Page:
In December, the FCA opened a consultation on changes to the way financial promotions are approved, following concerns that the current system is leaving consumers open to harmful and misleading promotions. Under the current system, only an authorised person can approve a financial promotion (either for themselves or by approving a financial promotion for an unauthorised person *). This means that presently, many unregulated firms rely on other regulated businesses to approve financial promotions for them (known as “section 21 approvers”).
The consultation introduces a new regulatory gateway so that authorised persons will no longer have the authority to approve financial promotions for non-authorised persons, unless they apply to the FCA for permission to do so, via a variation of permission (“VoP”) application. In addition, a section 21 approver, if granted access through the gateway, will also be required to hold sufficient “competence and expertise” in the subject matter of the promotion before they can approve it. This is part of the FCA’s commitment to ensuring that the person approving the promotion can judge its compliance with the financial promotions rules and continue to monitor that compliance effectively.
The FCA envisages giving permissions to approve specific types of financial promotion, with very few firms being given permission to approve all types of promotion. Additionally, section 21 approvers will need to notify the FCA within a week of making any approval, withdrawal, or amendment of a financial promotion. They will also have to produce a bi-annual report to the FCA detailing promotions that they have approved. These changes may prove overly burdensome for some section 21 approvers.
Fully authorised firms are likewise coming under increasing scrutiny in relation to financial promotions, as demonstrated by the recent DeadHappy case. The matter centred on an advert for life insurance featuring an image of renowned serial killer Harold Shipman, with the strap line “because you never know who your doctor might be”). Whilst DeadHappy is a fully authorised business that was able to approve its own financial promotions, the case demonstrates the action the FCA will take if it considers firms are falling foul of its rules. DeadHappy, which uses the slogan “Life insurance to die for”, met with stark criticism from the regulator following its recent ad campaign, which resulted in restrictions being placed on its financial promotions activities, which requires it to:
The restrictions have been imposed through a Voluntary Application for Imposition of Requirement (“VREQ”) which the FCA uses to ask firms to voluntarily accept a variation of permission and/or specific requirements. If firms refuse to accept the VREQ, the FCA may impose the conditions through an Own Initiative Application for Imposition of Requirement (“OIREQ). VREQ and OIREQ powers are only used where the FCA suspects that serious misconduct may have occurred, and harm needs to be prevented immediately*.
DeadHappy was also reported to the Advertising Standards Agency (“ASA”). It apologised for any offence or distress caused by the adverts and removed them within 24 hours, once it became clear the adverts were causing offence, as detailed in the ASA’s ruling.
The case highlights the FCA’s powers to step in and take action to prevent the spread of promotions that it deems harmful and their appetite for further controls in this area. DeadHappy is now in a position where it needs to find its own s21 approver, as unregulated firms do. In an environment where the FCA is increasing its focus generally on financial promotions, it remains to be seen whether there will be a decreasing willingness of authorised firms able to act as s21 approvers.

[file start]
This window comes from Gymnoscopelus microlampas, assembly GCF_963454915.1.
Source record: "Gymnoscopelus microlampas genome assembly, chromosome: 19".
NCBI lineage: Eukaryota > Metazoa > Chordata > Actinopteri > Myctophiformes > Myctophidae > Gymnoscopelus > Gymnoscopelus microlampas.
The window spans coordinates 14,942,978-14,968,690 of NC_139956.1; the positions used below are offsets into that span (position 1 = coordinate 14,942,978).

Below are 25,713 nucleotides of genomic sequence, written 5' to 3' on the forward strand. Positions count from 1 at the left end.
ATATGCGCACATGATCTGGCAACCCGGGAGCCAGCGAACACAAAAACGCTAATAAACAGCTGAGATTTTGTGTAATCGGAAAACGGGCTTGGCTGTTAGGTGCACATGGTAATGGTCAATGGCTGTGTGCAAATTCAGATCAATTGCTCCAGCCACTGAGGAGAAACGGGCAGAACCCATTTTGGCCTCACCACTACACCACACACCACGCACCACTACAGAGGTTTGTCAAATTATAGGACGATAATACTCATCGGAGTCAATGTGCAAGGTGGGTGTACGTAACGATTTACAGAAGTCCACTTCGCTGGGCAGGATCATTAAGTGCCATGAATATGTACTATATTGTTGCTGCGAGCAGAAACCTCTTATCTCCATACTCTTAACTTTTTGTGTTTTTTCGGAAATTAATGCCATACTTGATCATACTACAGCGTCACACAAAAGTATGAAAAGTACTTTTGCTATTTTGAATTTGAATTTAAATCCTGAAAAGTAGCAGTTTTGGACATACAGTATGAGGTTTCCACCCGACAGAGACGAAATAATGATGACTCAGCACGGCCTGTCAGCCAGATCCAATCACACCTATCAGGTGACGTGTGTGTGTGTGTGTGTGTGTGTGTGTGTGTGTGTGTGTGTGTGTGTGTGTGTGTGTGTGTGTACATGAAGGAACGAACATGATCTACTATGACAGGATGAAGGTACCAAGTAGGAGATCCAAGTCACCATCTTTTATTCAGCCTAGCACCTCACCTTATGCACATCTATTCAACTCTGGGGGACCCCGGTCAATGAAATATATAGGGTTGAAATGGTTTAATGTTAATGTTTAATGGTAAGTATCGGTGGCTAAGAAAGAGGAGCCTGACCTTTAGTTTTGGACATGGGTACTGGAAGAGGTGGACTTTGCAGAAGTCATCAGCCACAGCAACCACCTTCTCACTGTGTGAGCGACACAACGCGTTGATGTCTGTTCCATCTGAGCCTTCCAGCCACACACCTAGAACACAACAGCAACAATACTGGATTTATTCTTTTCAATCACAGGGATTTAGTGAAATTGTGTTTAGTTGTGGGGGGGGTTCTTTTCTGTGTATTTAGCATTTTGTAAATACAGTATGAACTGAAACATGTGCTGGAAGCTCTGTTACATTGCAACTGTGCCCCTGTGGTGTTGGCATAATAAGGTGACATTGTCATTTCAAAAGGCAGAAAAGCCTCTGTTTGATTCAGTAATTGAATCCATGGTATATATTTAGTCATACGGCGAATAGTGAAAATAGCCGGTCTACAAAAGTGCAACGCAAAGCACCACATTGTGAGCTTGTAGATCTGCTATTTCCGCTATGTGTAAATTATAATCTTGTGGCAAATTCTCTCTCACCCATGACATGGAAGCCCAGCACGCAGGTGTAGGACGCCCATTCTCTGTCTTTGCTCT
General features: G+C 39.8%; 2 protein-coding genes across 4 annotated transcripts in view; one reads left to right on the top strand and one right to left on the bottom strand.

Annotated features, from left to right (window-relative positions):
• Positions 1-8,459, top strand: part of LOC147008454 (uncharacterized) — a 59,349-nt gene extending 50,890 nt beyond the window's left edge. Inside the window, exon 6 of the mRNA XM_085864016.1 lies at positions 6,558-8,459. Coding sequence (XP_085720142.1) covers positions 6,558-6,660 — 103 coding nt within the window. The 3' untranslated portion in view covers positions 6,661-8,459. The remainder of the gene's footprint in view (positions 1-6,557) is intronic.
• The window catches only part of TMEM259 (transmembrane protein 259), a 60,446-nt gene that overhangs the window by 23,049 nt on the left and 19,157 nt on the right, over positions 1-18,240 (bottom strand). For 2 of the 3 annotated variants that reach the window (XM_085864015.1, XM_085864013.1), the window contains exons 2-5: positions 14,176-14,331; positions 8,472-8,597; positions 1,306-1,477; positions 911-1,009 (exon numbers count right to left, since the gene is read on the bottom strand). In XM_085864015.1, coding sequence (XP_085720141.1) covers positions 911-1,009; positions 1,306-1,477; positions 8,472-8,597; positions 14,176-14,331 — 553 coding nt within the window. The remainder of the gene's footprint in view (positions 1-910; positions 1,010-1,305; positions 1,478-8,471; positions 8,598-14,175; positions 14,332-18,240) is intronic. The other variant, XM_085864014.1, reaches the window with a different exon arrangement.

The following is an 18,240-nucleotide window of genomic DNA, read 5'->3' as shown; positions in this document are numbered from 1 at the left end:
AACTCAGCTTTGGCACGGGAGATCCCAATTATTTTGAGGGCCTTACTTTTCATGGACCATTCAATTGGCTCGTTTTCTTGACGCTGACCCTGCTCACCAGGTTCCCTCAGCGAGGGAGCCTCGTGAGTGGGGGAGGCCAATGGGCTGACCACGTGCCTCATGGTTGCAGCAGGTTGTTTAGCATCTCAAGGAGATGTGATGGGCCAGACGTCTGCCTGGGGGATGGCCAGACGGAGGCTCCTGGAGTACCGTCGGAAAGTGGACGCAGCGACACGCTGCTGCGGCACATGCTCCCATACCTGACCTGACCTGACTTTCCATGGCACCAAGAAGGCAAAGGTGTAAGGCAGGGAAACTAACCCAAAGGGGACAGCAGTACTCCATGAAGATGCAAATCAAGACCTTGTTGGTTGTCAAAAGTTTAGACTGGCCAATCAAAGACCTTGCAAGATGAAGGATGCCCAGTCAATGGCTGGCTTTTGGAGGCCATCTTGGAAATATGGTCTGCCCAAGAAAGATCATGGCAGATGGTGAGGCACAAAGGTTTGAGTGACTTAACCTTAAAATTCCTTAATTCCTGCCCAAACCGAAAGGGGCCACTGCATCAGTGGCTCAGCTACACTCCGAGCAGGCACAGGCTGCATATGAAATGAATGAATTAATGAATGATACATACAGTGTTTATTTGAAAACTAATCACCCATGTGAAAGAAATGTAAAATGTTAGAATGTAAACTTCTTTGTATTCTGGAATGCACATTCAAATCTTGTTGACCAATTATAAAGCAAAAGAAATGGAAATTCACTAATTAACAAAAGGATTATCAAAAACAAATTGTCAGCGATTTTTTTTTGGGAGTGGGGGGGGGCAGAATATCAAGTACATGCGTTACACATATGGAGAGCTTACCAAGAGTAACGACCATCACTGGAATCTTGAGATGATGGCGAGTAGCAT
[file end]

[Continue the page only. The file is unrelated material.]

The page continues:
The FCA is keen to further its powers to collect more data on the number and quality of promotions and their approvers. It reinforces the FCA’s desire to become a more data driven regulator, allowing it more opportunity to analyse and step in more quickly where it identifies patterns of consumer harm.
We see this in its 2022 data, which indicates there were 8,582 promotions from authorised firms that were amended or withdrawn (an increase of 1,398% from 2021). For unauthorised firms, 1,882 alerts were issued (an increase of 34% on 2021, against a backdrop of a 24% decrease in total reports received, compared with 2021).
From an industry perspective, one of the main concerns about the FCA’s plans is the difficulty that unregulated firms may face in finding a suitable approver now that access through the gateway is required of section 21 approvers. Identifying someone with the required competence and expertise, and who is willing to take on the additional regulatory burdens that the changes will bring, may present a challenge for some firms.
The consultation closed on 7th February 2023, and we await a policy statement from the FCA, expected in the first half of this year. Together with the proposed legislative amendments to section 21 FSMA *, the expectation is that the FCA will consult on final rules quickly and open the gateway as soon as possible (although this is dependent on the legislative timeline and the Financial Services and Markets Bill receiving Royal Assent).
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* Section 21 Financial Services and Markets Act 2000, referred to as the financial promotions prohibition.
* See the FCA’s approach to enforcement document at page 10
* via the Financial Services and Markets Bill 2022/23